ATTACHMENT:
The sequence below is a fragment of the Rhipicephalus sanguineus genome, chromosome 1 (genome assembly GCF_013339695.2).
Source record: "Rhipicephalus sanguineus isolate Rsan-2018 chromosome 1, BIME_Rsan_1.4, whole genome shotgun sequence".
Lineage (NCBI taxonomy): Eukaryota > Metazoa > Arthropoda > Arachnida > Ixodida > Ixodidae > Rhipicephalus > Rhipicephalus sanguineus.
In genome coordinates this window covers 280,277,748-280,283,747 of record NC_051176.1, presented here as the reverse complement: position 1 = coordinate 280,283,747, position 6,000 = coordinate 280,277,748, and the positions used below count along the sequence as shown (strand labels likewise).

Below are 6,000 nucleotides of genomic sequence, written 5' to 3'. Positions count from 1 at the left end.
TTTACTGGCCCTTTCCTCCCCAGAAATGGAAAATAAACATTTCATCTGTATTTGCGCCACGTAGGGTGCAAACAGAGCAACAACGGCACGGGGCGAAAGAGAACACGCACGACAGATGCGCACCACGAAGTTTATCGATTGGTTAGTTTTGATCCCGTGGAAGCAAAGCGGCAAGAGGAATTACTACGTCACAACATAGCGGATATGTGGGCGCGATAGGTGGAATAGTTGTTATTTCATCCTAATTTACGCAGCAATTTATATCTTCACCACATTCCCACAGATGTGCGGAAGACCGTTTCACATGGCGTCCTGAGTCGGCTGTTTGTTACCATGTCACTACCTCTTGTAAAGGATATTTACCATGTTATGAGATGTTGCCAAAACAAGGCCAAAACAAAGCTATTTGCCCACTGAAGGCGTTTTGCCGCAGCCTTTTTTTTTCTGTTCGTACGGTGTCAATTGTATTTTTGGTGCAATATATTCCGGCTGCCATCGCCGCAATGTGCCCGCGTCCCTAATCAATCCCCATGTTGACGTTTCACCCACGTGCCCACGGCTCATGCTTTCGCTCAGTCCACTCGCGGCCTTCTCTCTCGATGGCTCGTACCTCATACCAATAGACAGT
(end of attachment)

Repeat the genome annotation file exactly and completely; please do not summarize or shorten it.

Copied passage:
The sequence below is a fragment of the Rhipicephalus sanguineus genome, chromosome 1 (genome assembly GCF_013339695.2).
Source record: "Rhipicephalus sanguineus isolate Rsan-2018 chromosome 1, BIME_Rsan_1.4, whole genome shotgun sequence".
Lineage (NCBI taxonomy): Eukaryota > Metazoa > Arthropoda > Arachnida > Ixodida > Ixodidae > Rhipicephalus > Rhipicephalus sanguineus.
In genome coordinates this window covers 280,277,748-280,283,747 of record NC_051176.1, presented here as the reverse complement: position 1 = coordinate 280,283,747, position 6,000 = coordinate 280,277,748, and the positions used below count along the sequence as shown (strand labels likewise).

Below are 6,000 nucleotides of genomic sequence, written 5' to 3'. Positions count from 1 at the left end.
TTTACTGGCCCTTTCCTCCCCAGAAATGGAAAATAAACATTTCATCTGTATTTGCGCCACGTAGGGTGCAAACAGAGCAACAACGGCACGGGGCGAAAGAGAACACGCACGACAGATGCGCACCACGAAGTTTATCGATTGGTTAGTTTTGATCCCGTGGAAGCAAAGCGGCAAGAGGAATTACTACGTCACAACATAGCGGATATGTGGGCGCGATAGGTGGAATAGTTGTTATTTCATCCTAATTTACGCAGCAATTTATATCTTCACCACATTCCCACAGATGTGCGGAAGACCGTTTCACATGGCGTCCTGAGTCGGCTGTTTGTTACCATGTCACTACCTCTTGTAAAGGATATTTACCATGTTATGAGATGTTGCCAAAACAAGGCCAAAACAAAGCTATTTGCCCACTGAAGGCGTTTTGCCGCAGCCTTTTTTTTTCTGTTCGTACGGTGTCAATTGTATTTTTGGTGCAATATATTCCGGCTGCCATCGCCGCAATGTGCCCGCGTCCCTAATCAATCCCCATGTTGACGTTTCACCCACGTGCCCACGGCTCATGCTTTCGCTCAGTCCACTCGCGGCCTTCTCTCTCGATGGCTCGTACCTCATACCAATAGACAGT